Two University of Rhode Island researchers have created the first computer model of a deep-sea bacterium, providing insight into how marine organisms have adapted to survive in low-temperature and high-pressure environments.
Ying Zhang, URI assistant professor of molecular biology, and doctoral student Keith Dufault-Thompson of Lincoln, created the model of Shewanella piezotolerans WP3, often called WP3, a bacterial species found on the sea floor in the western Pacific Ocean. Their research was published last month by the American Society for Microbiology in the journal mSystems.
Zhang said their research aims to make sense of the biochemical pathways and networks found in every genome. “These networks represent the utilization of nutrients, and due to their complexity, they often look like a big ‘hairball’ of connected dots. We want to understand how the ‘hairball’ evolves and how it relates to the activities of different organisms,” she said.
In the case of WP3, the model created by Zhang and Dufault-Thompson simulates the metabolic activities of the bacterium.
“A lot of research has been conducted on related species that are found in lake water or in the upper ocean, but the more cold-adapted and pressure-adapted species has been harder to study, harder to grow in the laboratory,” explained Dufault-Thompson, the first author on the study. “By starting with a model and combining it with future experimental work, we can start to see the differences in the two groups.”
Their findings so far – which were verified by laboratory studies at Shanghai Jiao Tong University in China – have been somewhat surprising.
“One very cool feature of Shewanella species is that they can live without oxygen,” said Zhang. “Instead, they can breathe metals, including uranium, and other organic and inorganic materials.”
The researchers demonstrated through modeling, however, that the organism’s anaerobic breathing is not used for producing energy like in other organisms.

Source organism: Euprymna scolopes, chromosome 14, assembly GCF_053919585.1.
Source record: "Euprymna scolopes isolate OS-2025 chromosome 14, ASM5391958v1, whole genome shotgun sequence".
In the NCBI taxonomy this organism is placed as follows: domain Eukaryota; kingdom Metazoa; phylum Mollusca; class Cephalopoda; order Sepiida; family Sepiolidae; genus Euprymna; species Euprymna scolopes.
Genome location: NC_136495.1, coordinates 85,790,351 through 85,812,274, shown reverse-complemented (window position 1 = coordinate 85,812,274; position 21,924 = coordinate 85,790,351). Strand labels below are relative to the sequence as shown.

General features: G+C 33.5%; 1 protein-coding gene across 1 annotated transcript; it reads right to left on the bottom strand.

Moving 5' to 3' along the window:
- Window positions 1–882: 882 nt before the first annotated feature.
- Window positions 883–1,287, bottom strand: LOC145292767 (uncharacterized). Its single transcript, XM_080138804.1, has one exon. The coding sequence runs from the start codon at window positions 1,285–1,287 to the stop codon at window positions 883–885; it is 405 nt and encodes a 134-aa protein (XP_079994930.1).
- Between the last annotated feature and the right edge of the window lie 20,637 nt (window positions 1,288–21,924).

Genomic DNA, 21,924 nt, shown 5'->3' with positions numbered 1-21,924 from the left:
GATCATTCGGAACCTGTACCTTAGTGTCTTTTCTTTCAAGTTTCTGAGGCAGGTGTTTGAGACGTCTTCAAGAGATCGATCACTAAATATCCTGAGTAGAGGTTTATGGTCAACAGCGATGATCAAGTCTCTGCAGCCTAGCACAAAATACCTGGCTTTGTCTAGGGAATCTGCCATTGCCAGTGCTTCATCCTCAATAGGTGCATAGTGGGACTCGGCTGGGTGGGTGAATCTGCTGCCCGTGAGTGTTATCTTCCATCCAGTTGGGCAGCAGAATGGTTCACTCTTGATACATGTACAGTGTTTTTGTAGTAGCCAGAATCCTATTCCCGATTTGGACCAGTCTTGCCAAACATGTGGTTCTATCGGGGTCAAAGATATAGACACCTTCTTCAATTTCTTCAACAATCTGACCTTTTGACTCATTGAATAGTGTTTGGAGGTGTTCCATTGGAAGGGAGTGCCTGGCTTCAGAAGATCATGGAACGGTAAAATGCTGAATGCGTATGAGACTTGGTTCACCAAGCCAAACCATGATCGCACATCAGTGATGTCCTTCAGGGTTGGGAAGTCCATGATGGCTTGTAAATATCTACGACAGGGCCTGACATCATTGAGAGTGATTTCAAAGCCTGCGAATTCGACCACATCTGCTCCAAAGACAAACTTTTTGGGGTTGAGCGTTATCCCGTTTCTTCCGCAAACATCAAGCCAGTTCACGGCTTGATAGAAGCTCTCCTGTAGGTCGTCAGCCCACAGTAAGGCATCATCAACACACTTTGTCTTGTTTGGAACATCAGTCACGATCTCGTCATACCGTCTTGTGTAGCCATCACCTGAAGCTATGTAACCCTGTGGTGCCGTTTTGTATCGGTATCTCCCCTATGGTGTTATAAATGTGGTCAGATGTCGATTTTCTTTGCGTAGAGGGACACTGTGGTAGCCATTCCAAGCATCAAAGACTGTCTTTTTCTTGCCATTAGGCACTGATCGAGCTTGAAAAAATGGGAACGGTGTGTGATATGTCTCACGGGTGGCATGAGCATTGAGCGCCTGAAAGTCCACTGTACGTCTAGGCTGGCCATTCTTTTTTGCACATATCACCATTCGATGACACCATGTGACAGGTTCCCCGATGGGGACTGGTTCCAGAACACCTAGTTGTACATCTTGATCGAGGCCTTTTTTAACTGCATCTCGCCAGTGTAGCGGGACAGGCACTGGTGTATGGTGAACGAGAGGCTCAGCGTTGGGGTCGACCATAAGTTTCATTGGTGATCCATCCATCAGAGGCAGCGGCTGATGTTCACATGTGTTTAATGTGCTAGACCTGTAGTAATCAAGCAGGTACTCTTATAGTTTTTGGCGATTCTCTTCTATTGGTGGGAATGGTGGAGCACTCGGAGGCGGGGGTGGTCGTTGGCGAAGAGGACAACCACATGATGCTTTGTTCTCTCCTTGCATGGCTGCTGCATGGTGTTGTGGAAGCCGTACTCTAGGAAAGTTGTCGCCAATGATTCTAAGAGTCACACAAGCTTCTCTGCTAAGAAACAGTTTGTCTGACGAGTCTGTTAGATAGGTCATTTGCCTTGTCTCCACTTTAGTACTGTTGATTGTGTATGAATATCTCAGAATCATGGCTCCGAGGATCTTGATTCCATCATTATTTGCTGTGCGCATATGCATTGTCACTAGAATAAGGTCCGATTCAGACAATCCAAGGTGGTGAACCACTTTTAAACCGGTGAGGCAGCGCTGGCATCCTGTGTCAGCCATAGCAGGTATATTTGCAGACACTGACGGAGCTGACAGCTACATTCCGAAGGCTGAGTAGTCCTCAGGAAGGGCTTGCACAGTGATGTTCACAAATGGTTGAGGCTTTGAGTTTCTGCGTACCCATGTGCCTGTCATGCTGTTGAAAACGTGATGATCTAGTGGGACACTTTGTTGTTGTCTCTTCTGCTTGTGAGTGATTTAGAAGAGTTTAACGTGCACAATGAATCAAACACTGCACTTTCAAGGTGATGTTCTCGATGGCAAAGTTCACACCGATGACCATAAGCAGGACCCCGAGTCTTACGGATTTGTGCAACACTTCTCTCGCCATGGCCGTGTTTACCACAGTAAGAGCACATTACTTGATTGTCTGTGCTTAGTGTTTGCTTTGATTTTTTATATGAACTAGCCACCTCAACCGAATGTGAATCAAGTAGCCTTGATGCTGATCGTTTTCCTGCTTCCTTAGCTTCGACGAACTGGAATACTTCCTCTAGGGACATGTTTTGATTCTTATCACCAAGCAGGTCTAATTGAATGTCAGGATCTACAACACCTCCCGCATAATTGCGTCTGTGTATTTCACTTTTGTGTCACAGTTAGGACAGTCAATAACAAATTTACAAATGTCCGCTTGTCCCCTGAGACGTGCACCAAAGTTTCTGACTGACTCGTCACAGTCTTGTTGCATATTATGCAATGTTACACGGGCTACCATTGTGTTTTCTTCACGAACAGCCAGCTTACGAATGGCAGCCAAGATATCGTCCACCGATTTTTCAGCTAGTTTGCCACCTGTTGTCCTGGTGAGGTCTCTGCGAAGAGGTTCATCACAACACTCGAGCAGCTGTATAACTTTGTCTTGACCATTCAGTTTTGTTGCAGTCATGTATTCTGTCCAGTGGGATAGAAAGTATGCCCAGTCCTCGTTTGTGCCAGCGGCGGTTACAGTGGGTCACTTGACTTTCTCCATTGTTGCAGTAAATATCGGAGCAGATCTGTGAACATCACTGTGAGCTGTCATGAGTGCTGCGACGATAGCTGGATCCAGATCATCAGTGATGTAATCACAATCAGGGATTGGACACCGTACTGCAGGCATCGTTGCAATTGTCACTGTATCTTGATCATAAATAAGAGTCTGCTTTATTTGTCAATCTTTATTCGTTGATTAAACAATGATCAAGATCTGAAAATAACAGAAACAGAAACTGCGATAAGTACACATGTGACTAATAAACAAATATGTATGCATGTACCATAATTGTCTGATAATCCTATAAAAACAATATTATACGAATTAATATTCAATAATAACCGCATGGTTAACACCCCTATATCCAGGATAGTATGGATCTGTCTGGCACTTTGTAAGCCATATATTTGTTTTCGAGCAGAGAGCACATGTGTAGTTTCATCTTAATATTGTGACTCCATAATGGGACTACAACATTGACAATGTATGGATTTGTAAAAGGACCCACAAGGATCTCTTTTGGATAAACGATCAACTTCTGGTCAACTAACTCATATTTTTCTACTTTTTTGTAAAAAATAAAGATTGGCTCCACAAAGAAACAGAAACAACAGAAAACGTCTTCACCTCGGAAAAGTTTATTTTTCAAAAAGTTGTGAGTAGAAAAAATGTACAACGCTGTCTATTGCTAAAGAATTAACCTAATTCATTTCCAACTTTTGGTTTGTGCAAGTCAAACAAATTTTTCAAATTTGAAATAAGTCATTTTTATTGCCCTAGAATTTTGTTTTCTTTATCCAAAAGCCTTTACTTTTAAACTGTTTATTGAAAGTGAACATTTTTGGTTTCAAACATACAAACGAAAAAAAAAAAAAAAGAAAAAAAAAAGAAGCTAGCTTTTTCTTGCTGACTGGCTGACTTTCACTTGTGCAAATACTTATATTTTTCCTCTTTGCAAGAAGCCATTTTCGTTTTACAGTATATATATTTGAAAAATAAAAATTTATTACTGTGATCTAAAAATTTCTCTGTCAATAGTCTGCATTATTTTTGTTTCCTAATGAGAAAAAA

“Although they do breathe, their use of the pathway is atypical compared to other known species that breathe in anaerobic conditions,” Zhang said. They believe this process is an ancient feature that evolved in the early ancestors of Shewanella.
Based on their computer simulations, Zhang and Dufault-Thompson also found that WP3 has multiple ways of producing the energy it needs to grow. “We found that it has a little more flexibility in how much and how it’s producing energy compared to other species,” said Dufault-Thompson. “That might give it a little edge to grow well in the more harsh environment of the deep ocean.”
The researchers say these discoveries emphasize how little is known about the creatures living deep in the oceans, some of which may be beneficial to humans.
“The deep sea is a very unexplored environment. We simply don’t know much about biodiversity there,” said Zhang. “There are so many potential resources out there for genes that could be explored in biotechnology. The metabolic diversity of Shewenella could make it useful in degrading uranium or other organic wastes in the environment.”
“There are also environmental implications from what we’re learning about how different organisms adapt to temperature,” added Dufault-Thompson. “Because ocean temperatures are changing, it’s useful to understand how differences in metabolism could affect different species.”
The next step in their research is to verify other findings predicted by the model.
“We want to investigate more about where Shewenella comes from, what makes them so versatile, and what has shaped their metabolic pathways,” Zhang said.